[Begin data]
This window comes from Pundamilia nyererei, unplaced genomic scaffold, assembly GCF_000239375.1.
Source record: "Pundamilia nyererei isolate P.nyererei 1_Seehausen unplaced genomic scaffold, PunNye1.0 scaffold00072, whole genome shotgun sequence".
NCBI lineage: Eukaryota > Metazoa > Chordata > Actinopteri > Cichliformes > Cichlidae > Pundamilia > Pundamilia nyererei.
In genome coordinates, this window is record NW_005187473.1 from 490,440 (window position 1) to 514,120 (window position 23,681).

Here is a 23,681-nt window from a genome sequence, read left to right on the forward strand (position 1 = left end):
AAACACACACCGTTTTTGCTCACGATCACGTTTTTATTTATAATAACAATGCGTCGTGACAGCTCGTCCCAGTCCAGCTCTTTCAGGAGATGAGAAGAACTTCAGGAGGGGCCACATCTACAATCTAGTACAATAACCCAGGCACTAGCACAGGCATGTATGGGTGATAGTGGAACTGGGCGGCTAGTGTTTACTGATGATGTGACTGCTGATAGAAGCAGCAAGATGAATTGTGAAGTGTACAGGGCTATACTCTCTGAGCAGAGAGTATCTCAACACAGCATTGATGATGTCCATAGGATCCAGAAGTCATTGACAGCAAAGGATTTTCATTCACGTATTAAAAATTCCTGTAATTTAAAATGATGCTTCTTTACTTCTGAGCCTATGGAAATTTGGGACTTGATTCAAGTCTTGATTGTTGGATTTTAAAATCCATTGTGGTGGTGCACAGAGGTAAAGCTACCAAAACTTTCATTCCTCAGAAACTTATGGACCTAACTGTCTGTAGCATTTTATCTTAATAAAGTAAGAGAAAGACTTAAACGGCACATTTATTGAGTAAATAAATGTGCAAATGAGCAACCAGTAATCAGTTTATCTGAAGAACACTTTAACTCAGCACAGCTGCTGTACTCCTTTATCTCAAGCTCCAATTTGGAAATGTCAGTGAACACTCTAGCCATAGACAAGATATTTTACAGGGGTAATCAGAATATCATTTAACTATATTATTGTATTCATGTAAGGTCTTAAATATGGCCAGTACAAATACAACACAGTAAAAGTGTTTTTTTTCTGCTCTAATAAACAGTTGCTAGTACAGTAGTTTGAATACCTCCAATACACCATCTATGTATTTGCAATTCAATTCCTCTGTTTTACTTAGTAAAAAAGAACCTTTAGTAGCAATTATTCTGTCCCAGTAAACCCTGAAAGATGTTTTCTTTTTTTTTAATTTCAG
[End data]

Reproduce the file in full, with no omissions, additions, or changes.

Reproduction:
This window comes from Pundamilia nyererei, unplaced genomic scaffold, assembly GCF_000239375.1.
Source record: "Pundamilia nyererei isolate P.nyererei 1_Seehausen unplaced genomic scaffold, PunNye1.0 scaffold00072, whole genome shotgun sequence".
NCBI lineage: Eukaryota > Metazoa > Chordata > Actinopteri > Cichliformes > Cichlidae > Pundamilia > Pundamilia nyererei.
In genome coordinates, this window is record NW_005187473.1 from 490,440 (window position 1) to 514,120 (window position 23,681).

Here is a 23,681-nt window from a genome sequence, read left to right on the forward strand (position 1 = left end):
AAACACACACCGTTTTTGCTCACGATCACGTTTTTATTTATAATAACAATGCGTCGTGACAGCTCGTCCCAGTCCAGCTCTTTCAGGAGATGAGAAGAACTTCAGGAGGGGCCACATCTACAATCTAGTACAATAACCCAGGCACTAGCACAGGCATGTATGGGTGATAGTGGAACTGGGCGGCTAGTGTTTACTGATGATGTGACTGCTGATAGAAGCAGCAAGATGAATTGTGAAGTGTACAGGGCTATACTCTCTGAGCAGAGAGTATCTCAACACAGCATTGATGATGTCCATAGGATCCAGAAGTCATTGACAGCAAAGGATTTTCATTCACGTATTAAAAATTCCTGTAATTTAAAATGATGCTTCTTTACTTCTGAGCCTATGGAAATTTGGGACTTGATTCAAGTCTTGATTGTTGGATTTTAAAATCCATTGTGGTGGTGCACAGAGGTAAAGCTACCAAAACTTTCATTCCTCAGAAACTTATGGACCTAACTGTCTGTAGCATTTTATCTTAATAAAGTAAGAGAAAGACTTAAACGGCACATTTATTGAGTAAATAAATGTGCAAATGAGCAACCAGTAATCAGTTTATCTGAAGAACACTTTAACTCAGCACAGCTGCTGTACTCCTTTATCTCAAGCTCCAATTTGGAAATGTCAGTGAACACTCTAGCCATAGACAAGATATTTTACAGGGGTAATCAGAATATCATTTAACTATATTATTGTATTCATGTAAGGTCTTAAATATGGCCAGTACAAATACAACACAGTAAAAGTGTTTTTTTTCTGCTCTAATAAACAGTTGCTAGTACAGTAGTTTGAATACCTCCAATACACCATCTATGTATTTGCAATTCAATTCCTCTGTTTTACTTAGTAAAAAAGAACCTTTAGTAGCAATTATTCTGTCCCAGTAAACCCTGAAAGATGTTTTCTTTTTTTTTAATTTCAG